Over at The Bias, Annalee Flower Horne is talking about power differentials and “call out culture”:
So you’ve been called out. You are baffled. Shocked. Why would someone shame you in public like that? It isn’t fair! If they’d talked to you privately, this wouldn’t have happened! How dare they?
Among people who’ve been criticized in public, this is a common refrain. Maybe they acknowledge that they caused harm or maybe they don’t, but the real issue they’re focused on is that they’ve been treated unfairly. The internet dropped on their head without any warning.
They want to know why no one took them aside to explain what they’ve done wrong and to give them a chance to fix it. Don’t they deserve the benefit of the doubt?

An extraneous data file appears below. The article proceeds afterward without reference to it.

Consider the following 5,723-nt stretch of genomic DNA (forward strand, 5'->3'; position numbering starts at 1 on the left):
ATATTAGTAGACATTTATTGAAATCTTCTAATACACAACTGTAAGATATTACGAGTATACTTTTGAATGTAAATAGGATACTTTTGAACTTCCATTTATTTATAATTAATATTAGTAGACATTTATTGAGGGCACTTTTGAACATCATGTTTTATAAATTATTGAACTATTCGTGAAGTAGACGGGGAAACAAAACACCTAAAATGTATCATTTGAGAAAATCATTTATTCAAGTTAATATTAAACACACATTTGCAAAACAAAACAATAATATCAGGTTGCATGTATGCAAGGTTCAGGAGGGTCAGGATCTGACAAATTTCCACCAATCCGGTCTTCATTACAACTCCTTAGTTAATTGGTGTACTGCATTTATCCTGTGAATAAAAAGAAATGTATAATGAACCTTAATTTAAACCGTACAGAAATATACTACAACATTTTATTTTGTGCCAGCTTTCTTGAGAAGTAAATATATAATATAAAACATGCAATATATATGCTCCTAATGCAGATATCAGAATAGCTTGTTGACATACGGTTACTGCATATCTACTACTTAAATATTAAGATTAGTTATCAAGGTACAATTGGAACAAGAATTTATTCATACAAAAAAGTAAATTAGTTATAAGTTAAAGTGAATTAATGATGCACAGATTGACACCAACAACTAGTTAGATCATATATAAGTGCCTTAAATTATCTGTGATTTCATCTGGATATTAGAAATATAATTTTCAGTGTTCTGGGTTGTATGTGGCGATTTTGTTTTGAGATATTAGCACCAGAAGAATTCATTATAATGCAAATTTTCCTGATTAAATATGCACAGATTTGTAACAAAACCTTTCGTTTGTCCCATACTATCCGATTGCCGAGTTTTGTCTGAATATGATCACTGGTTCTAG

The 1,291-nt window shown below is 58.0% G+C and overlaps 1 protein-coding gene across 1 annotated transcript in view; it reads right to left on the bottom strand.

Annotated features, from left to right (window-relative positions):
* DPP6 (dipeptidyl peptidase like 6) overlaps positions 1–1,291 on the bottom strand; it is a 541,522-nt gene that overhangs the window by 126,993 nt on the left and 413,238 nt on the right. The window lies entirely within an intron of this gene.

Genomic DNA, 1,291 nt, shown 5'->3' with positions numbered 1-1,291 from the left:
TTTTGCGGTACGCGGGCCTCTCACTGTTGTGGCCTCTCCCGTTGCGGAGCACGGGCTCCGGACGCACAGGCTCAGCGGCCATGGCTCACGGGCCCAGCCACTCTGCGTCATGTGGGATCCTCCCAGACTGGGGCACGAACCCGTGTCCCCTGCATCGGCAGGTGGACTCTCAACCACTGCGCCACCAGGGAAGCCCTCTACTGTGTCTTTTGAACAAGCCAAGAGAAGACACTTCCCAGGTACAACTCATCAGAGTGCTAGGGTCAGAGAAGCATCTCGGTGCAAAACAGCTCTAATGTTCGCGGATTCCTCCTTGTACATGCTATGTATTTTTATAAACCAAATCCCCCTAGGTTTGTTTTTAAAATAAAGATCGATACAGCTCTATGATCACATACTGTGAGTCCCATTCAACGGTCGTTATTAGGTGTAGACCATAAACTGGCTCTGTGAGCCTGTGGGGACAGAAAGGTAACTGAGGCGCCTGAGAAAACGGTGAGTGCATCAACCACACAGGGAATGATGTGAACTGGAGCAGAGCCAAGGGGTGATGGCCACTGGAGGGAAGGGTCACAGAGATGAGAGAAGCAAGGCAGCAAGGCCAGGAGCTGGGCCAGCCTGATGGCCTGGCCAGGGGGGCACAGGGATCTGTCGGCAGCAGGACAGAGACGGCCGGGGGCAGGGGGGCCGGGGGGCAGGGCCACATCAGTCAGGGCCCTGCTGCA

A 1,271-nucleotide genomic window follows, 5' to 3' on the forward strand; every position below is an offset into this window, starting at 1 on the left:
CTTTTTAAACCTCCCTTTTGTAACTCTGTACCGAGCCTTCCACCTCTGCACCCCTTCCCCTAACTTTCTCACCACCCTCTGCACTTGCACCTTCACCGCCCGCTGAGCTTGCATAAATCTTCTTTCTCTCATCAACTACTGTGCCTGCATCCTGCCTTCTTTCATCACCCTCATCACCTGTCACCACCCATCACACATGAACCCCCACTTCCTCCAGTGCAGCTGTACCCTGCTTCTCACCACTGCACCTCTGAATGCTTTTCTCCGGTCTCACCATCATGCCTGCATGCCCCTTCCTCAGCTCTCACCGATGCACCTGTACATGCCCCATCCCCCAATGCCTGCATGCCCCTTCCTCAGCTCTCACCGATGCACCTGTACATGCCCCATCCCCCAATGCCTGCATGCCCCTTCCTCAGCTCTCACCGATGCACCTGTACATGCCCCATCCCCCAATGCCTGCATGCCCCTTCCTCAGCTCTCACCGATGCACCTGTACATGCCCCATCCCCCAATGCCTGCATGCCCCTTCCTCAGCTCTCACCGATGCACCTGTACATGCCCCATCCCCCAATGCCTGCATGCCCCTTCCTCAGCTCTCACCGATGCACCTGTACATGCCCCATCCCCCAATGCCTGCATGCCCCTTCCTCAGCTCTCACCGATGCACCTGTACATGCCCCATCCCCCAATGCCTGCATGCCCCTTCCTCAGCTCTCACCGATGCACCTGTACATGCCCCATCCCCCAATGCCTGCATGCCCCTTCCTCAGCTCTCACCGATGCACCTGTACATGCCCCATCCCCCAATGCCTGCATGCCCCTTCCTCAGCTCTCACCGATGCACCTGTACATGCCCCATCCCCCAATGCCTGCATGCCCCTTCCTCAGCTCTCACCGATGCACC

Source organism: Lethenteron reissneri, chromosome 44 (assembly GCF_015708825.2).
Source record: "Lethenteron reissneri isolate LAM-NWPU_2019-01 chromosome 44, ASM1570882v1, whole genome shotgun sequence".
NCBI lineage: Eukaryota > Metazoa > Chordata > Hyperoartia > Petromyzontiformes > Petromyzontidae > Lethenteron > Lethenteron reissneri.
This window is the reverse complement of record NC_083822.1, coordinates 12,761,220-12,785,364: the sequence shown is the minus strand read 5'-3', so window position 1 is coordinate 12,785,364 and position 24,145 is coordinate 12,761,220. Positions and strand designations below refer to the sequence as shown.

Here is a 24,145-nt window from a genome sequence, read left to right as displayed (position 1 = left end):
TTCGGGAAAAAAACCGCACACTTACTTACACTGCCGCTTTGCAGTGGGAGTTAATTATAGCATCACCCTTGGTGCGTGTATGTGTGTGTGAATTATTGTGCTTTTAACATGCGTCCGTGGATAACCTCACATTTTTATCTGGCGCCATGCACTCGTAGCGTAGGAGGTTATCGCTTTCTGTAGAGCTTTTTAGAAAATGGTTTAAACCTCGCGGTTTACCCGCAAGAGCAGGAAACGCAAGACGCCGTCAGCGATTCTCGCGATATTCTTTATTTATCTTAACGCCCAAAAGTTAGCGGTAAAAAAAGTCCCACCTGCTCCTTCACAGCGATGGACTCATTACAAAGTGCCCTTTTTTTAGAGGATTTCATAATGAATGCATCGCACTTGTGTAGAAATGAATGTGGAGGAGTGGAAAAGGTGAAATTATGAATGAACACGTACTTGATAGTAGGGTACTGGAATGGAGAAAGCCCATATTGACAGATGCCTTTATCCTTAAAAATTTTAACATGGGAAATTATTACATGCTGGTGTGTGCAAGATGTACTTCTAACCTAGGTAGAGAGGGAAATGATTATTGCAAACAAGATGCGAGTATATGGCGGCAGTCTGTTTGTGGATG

Many of the people I’ve seen doing this are being disingenuous and deserve every ounce of scorn they get for pretending they didn’t know better. But I’d like to address the folks who honestly do not understand why they’re getting called out in public instead of being quietly asked to address the issue.
Why didn’t they talk to you privately? Most likely, for one or more of the following reasons.